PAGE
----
The LIV Invitational Series, a controversial new golf tournament backed with money from Saudi Arabia, is causing a major rift in the world of golf.
The series website claims it is an “opportunity to reinvigorate golf,” but opponents and human rights advocates say Saudi Arabia, whose government was found to be responsible for the murder of a Washington Post journalist and which has a history of human rights violations, is using golf to clean up its reputation — a strategy known as “sportswashing.”
Despite the controversy, the LIV Invitational has already lured dozens of professional golfers by promising lucrative price purses and undisclosed sign-on payouts.
But participating in the series also means golfers have to choose sides. The prestigious PGA Tour suspended any golfers participating in LIV events from PGA events.
As the Saudi-funded golf series makes its way to U.S. soil for the first time with a tournament in North Plains, Oregon, this week, the debate on whether the series is good for the sport grows louder.
Lawmakers in Oregon have publicly opposed the tournament’s presence, with Sen. Ron Wyden (D-Ore.) calling it a “page out of the autocrats’ playbook covering up injustices by misusing athletics in hopes of normalizing their abuses,” Oregon Public Broadcasting reported.
North Plains Mayor Teri Lenahan also signed a letter with 10 other neighboring mayors protesting the Oregon tournament, saying the event was “sponsored by a repressive government whose human rights abuses are documented.”
Here’s what you need to know about the divide in golf caused by the Saudi-funded LIV Invitational Series.
How is Saudi Arabia luring golfers away from the PGA?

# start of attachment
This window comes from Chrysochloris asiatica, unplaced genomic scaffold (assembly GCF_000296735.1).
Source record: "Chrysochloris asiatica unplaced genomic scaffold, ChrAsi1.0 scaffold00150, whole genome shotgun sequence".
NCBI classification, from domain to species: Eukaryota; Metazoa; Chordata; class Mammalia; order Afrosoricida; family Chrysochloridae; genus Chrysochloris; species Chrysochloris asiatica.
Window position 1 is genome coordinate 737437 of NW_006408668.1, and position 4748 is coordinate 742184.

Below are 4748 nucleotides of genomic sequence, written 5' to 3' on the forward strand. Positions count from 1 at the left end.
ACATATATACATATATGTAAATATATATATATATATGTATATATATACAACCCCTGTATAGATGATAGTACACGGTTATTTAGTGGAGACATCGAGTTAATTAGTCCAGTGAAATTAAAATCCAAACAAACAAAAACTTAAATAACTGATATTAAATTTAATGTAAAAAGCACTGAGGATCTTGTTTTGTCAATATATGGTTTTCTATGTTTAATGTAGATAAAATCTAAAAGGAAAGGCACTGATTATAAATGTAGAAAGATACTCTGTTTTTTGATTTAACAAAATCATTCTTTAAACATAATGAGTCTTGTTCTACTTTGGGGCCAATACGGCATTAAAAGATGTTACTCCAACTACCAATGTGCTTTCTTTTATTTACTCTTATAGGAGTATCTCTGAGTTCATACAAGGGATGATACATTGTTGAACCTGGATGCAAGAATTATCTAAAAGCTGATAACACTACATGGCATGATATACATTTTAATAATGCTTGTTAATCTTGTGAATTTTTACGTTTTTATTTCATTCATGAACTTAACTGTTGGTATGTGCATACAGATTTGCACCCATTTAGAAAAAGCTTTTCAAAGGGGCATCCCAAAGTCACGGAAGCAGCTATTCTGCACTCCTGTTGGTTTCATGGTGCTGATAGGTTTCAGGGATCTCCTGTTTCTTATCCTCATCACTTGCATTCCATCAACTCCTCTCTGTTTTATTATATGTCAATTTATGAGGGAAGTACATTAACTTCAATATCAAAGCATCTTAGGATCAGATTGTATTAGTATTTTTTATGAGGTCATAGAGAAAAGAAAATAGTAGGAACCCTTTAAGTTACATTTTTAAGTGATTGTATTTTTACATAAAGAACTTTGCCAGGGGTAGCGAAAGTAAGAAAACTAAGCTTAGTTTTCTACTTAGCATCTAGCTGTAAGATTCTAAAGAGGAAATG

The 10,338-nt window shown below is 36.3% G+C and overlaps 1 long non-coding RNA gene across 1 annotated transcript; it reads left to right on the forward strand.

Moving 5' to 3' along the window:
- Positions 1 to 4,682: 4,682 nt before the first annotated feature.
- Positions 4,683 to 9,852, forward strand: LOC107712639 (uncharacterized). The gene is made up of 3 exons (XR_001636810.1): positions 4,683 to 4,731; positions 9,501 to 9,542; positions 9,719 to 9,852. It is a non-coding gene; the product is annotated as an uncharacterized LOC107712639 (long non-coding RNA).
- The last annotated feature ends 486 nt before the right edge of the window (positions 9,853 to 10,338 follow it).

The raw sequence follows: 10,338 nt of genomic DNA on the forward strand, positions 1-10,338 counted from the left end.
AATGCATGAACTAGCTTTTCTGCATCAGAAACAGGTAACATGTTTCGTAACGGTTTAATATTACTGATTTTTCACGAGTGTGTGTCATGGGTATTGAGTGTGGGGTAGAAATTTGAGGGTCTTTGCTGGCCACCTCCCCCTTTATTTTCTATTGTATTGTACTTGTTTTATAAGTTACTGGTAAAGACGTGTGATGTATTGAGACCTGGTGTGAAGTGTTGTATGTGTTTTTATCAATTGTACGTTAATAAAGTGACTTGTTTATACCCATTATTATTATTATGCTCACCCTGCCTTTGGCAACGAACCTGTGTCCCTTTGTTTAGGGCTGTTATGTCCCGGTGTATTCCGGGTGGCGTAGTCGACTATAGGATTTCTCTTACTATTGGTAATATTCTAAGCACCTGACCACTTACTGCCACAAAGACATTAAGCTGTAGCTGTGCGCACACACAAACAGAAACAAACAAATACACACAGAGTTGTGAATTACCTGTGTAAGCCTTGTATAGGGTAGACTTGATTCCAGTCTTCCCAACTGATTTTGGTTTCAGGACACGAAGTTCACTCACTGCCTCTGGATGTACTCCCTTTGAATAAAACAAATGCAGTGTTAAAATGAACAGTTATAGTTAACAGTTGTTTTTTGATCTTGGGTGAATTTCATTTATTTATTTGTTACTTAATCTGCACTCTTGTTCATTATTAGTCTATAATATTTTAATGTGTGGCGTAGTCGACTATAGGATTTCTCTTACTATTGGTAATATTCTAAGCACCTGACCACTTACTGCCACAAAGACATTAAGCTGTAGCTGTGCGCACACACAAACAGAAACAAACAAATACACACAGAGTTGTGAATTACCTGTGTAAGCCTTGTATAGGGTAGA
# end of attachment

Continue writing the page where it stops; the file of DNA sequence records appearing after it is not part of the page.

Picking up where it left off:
The Saudi Arabian government has a muddied history of human rights violations, according to Grant Liberty, a human rights advocacy group based in London.
“Saudi Arabia is trying to use the good reputation of the world’s best loved sports stars to obscure a human rights record of brutality, torture and murder,” Grant Liberty spokesperson Lucy Rae told The Guardian last year.
The Saudi kingdom’s sovereign wealth fund, the Public Investment Fund, invested a whopping $2 billion in the LIV Invitational Series, according to Forbes Magazine.
Saudi Arabia’s government created the PIF, which is led by Saudi Crown Prince Mohammed bin Salman, to invest in assets that will protect and strengthen the oil-dependent country’s economy. In the last few years, the Saudi kingdom has used the fund to invest in sports around the world, including boxing, soccer and Formula 1 racing, according to Front Office Sports.
Grant Liberty released a report in 2021 revealing that Saudi Arabia spent an estimated $1.5 billion on international sports, including golf.
What are professional golfers doing about it?
The LIV Invitational is already becoming one of the most lucrative golf tournaments in history.
The total prize purse for each tournament in the series is reportedly $25 million, Sporting News reported. In March, ESPN reported that the total prize money for all eight events in the series will amount to $255 million.
That’s on top of the money golfers are being paid to sign on with the series.